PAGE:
Tune in to the Lars Larson radio show…

5 09 2009

I’m going to be on the Lars Larson radio show tonight at about 5:30 PM Pacific time talking about the first in my Politics of Schoolhouse Rock series. Check it out and keep an eye out for the next one in this series along with this week’s Angry Bear!

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Everything I know I learned from Schoolhouse Rock – Part I

18 08 2009

There’s a generation out there — call us “X” — for whom the influence of Schoolhouse Rock simply cannot be understated. It’s more than just being able to sing the preamble to the US Constitution or knowing what goes on at “Conjunction Junction.” Schoolhouse Rock captures an amazing pre-MTV moment when the nascent entertainment-industrial complex was just catching on to how the power of music and amusement could fundamentally shape the way people viewed the world. (I don’t believe it’s a stretch to say that much of the way most people view Sarah Palin has less to do with her actual policies than her portrayel by Tina Fey on Saturday Night Live). In this case, though, that power was applied to a more benign purpose — teaching kids the multiplication tables.

Schoolhouse Rock was the brainchild of ad man David McCall and a host of talented musicians who came primarily from the jazz and folk music world (if you listen to Schoolhouse Rock, there’s actually remarkably little “rock” — the outstanding “Sufferin’ until Sufferage” notwithstanding). There’s also an appealing naivete to them, especially the ones collectively referred to as “America Rocks.” These are a series of shorts concerning American history and government that predate the politically-correct educational agenda that casts America as the quintessential villain in its own history. I always wanted to go back and take a look at some of these shorts with the perspective of time and experience and talk about the way I viewed them them, the way I view them now and what they still have to teach us about — well, everything.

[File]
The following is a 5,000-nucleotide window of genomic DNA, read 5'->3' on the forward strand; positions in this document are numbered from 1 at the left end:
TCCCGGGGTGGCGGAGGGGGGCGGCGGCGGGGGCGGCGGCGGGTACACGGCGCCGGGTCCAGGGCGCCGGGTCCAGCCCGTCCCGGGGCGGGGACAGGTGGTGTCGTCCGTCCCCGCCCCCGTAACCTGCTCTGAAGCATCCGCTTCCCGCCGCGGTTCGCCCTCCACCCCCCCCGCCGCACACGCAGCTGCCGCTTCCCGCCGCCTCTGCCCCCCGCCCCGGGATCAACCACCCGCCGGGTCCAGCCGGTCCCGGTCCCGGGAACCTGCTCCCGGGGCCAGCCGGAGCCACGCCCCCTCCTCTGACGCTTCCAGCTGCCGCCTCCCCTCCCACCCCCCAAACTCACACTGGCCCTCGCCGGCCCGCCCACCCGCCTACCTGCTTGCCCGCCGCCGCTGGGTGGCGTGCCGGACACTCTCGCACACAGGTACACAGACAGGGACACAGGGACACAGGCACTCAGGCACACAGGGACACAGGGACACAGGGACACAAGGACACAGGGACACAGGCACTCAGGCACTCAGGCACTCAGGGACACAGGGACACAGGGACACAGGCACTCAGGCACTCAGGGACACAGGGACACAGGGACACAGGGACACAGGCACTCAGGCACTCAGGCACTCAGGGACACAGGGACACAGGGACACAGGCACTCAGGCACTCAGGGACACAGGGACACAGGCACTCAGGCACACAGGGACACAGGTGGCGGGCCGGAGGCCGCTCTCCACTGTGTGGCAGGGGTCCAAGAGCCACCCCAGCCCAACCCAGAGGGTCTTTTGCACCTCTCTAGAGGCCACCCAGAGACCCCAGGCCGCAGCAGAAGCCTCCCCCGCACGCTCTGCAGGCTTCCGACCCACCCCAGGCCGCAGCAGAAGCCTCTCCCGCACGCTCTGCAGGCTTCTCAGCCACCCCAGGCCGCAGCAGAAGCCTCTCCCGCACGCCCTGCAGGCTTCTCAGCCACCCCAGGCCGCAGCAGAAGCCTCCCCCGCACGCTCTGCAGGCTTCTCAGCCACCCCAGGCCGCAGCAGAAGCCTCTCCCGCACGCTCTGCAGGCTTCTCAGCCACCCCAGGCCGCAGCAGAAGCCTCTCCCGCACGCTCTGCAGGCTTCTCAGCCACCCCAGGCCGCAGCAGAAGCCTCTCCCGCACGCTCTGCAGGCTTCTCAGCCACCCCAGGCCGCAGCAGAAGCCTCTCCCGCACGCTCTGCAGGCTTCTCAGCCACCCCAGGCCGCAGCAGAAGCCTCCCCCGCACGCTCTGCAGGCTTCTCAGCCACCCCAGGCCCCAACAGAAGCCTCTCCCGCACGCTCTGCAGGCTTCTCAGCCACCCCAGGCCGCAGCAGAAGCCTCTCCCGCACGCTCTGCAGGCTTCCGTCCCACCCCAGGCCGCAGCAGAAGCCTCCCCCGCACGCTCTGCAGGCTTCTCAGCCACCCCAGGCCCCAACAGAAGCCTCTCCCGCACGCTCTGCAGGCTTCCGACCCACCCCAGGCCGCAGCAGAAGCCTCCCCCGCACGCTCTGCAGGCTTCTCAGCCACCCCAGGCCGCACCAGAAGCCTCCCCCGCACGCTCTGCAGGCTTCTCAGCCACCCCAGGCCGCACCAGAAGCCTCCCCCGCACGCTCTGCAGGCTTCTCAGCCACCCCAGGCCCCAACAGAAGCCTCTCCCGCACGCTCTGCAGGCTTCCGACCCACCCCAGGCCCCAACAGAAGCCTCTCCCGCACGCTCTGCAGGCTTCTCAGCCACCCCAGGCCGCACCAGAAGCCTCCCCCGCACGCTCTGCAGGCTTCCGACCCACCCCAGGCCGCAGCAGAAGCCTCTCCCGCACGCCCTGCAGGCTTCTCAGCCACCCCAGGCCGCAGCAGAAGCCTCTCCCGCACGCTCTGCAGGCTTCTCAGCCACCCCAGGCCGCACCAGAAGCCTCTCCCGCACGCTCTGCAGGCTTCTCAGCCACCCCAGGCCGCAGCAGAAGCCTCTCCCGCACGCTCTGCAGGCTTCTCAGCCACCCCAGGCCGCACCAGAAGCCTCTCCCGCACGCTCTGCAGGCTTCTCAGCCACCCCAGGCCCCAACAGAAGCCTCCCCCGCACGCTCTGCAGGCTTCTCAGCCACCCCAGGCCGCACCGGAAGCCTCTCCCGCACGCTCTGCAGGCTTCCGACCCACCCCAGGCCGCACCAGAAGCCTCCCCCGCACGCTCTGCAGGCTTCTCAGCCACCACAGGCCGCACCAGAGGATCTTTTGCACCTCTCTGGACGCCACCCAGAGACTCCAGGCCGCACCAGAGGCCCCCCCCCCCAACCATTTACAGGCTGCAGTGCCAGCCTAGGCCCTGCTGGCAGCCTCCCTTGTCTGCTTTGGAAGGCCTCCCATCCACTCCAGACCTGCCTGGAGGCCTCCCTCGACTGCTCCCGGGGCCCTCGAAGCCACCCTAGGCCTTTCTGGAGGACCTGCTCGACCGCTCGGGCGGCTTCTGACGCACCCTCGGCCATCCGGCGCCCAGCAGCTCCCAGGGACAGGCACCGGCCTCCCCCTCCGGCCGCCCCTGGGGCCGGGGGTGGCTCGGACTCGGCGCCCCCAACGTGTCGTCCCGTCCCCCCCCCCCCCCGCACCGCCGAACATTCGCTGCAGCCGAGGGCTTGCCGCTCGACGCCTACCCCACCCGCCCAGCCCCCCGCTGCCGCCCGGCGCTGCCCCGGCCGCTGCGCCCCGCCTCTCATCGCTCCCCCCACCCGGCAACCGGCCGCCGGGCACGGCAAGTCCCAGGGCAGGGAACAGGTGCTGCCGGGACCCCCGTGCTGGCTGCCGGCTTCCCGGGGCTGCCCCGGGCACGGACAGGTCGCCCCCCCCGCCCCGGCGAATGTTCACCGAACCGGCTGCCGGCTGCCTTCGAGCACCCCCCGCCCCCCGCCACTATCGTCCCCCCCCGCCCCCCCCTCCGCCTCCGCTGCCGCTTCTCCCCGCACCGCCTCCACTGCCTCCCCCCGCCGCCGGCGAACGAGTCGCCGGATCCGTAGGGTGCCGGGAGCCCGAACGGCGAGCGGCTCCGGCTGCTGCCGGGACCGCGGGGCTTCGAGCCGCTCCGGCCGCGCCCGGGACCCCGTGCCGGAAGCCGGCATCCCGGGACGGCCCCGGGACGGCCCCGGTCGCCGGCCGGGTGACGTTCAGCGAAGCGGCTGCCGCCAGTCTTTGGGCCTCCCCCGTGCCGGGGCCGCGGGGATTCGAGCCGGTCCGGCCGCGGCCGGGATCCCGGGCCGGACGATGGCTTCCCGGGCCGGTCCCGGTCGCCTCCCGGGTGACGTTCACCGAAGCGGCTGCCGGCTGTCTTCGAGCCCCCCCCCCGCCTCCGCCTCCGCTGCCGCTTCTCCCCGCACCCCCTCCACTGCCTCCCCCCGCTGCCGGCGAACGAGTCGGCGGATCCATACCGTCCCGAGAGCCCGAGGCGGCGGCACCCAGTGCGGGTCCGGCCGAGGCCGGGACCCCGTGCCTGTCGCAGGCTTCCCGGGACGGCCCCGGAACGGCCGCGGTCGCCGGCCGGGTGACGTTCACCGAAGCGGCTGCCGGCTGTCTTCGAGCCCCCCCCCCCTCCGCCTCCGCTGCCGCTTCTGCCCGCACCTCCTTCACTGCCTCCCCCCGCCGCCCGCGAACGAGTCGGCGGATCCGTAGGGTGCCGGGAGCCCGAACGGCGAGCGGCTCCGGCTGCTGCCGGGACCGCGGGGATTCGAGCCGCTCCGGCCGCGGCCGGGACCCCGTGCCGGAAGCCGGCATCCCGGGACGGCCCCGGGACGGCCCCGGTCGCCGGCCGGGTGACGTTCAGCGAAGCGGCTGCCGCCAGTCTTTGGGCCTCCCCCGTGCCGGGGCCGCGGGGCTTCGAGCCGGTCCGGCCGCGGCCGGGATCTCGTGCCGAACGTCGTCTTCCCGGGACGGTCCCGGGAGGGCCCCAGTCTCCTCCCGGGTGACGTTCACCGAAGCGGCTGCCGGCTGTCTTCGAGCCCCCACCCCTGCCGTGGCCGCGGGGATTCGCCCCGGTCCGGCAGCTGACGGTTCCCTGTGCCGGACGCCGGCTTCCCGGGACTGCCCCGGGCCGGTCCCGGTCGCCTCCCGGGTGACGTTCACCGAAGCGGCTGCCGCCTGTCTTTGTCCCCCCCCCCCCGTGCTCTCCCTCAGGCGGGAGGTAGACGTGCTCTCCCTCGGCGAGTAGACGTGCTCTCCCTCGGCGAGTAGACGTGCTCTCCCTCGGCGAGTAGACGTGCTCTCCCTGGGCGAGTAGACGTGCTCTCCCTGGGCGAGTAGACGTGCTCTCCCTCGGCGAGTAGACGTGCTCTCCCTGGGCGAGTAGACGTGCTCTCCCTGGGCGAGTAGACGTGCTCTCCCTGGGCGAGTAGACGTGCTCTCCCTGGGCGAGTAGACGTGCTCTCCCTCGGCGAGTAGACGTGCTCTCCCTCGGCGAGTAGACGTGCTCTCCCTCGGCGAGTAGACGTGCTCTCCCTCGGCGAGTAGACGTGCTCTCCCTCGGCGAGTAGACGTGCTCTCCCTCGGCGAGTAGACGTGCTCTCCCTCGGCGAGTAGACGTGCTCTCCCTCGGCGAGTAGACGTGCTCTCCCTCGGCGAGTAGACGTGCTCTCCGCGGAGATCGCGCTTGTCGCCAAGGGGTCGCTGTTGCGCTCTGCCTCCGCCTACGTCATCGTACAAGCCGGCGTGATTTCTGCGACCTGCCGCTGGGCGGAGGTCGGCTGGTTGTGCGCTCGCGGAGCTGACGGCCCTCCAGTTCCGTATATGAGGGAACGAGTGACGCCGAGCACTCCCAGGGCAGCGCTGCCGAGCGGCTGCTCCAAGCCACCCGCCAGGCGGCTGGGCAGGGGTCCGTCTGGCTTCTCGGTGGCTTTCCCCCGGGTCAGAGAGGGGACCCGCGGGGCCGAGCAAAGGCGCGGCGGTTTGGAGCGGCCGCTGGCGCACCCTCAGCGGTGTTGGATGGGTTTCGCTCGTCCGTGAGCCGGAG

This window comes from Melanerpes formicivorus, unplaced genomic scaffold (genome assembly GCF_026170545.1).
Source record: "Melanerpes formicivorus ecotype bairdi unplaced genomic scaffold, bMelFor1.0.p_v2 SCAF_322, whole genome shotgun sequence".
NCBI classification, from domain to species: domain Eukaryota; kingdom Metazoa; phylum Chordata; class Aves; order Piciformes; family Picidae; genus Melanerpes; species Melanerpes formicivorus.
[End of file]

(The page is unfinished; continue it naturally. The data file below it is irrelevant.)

With that in mind, why not start with what is easily the most controversial Schoolhouse Rock — “Elbow Room?” There’s a politically incorrect howler in almost every frame of this little classic. “Trample down the wilderness?” A celebration of Manifest Destiny? “Plenty of fights to win land rights?” To hear some people tell it, this three-minute clip should be nothing but tears over the theft of this country from the Native Americans and the atrocities and genocide that accompanied the settlement of the American West.

Now I’m the last person that would ever claim that this country has clean hands when it comes to its treatment of Native Americans or blacks or women or anybody else for that matter. A lot of bad stuff happened in this country’s 200+ year history. What I resist is the idea that this country’s history is uniquely dark or savage or that it’s darkness outweighs the good it has done. Take, for example, describing what happened to the Native Americans as “genocide.” Put simply, there was no genocide. Indeed, as Jared Diamond pointed out in “Guns, Germs and Steel,” What happened in America is an almost stereotypical historical conflict between stationary farmers and classical hunter-gatherers and most of what is referred to as “genocide” was in fact carried out by diseases against which the Native Americans had no defense and the settlers had no idea they were carrying.